Reliability evaluation of volcanic tremor source location determination using cross-correlation functions

Theodorus Permana, Takeshi Nishimura, Hisashi Nakahara, Eisuke Fujita, Hideki Ueda

Research output: Contribution to journalArticlepeer-review

8 Citations (Scopus)


Source location determination of volcanic tremor has been a challenge in seismology due to the waveform complexity and difficulties in reading P-and S-wave arrival times. We present a method for locating volcanic tremor recorded at a seismic network distributed around a volcano. The method combines the source-scanning algorithm and cross-correlation analysis. Tremor records are processed using a technique adopted from ambient seismic interferometry to obtain stacked cross-correlation functions (CCFs) for all station pairs, which are expected to show high amplitudes at the lag time that corresponds to the traveltime difference between the stations. The best seismic source location is determined from the maximum of the sum of envelope amplitudes of CCFs at predicted traveltime differences between all pairs of stations. This method does not compute theoretical amplitudes, assume an initial hypocentre location or measure the arrival times. To quantitatively evaluate the accuracy of the location determination, we examine the method by using the vertical component seismic data of volcano-tectonic (VT) earthquakes recorded at six seismic stations at Izu-Oshima volcano. The VTs have been previously located by using arrival times of P and S waves, and the hypocentres are used as the reference for evaluation and error estimation of the method. The results show that the misfit, which is the distance between our estimated sources and the references, is about 2 km or less when using CCFs at the frequency band of 4-16 Hz which contains the dominant frequencies of direct S waves. To test whether the method can be used for volcanic tremor, we simulate the tremors by combining the observed VTs that occurred randomly in time in a localized region. The simulated tremors are determined with location errors of approximately 1 km or less, when the sources of VTs are located within a distance of 1 km and CCFs are calculated for a minimum data length of about 2 min. The volcanic tremor location method we present here can be used as an alternative tool for volcano monitoring, especially to locate tremors and seismic events with no clear phase arrival.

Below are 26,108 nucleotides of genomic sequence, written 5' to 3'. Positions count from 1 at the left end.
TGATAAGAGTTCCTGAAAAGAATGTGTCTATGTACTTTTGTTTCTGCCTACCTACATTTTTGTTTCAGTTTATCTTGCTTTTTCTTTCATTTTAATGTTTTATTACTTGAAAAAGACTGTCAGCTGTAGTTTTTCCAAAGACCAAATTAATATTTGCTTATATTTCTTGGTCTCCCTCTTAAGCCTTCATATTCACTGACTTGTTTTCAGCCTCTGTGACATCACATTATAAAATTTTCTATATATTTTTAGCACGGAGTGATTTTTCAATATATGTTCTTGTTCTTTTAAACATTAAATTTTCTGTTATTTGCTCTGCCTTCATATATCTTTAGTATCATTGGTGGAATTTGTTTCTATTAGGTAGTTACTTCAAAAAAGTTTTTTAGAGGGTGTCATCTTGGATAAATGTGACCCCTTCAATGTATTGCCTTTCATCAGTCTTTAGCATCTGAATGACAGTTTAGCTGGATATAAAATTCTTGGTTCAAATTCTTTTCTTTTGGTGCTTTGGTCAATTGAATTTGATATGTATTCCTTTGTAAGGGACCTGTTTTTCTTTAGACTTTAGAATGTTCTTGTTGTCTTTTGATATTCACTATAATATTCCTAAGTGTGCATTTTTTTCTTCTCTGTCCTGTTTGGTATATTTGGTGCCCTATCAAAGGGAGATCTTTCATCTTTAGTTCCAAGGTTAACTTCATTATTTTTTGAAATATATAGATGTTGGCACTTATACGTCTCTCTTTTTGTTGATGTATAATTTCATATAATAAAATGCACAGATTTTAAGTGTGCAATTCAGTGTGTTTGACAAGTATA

Original languageEnglish
Pages (from-to)1300-1315
Number of pages16
JournalGeophysical Journal International
Issue number2
Publication statusPublished - 2020 Feb 1


  • Body waves
  • Volcano monitoring
  • Volcano seismology
  • Wave propagation


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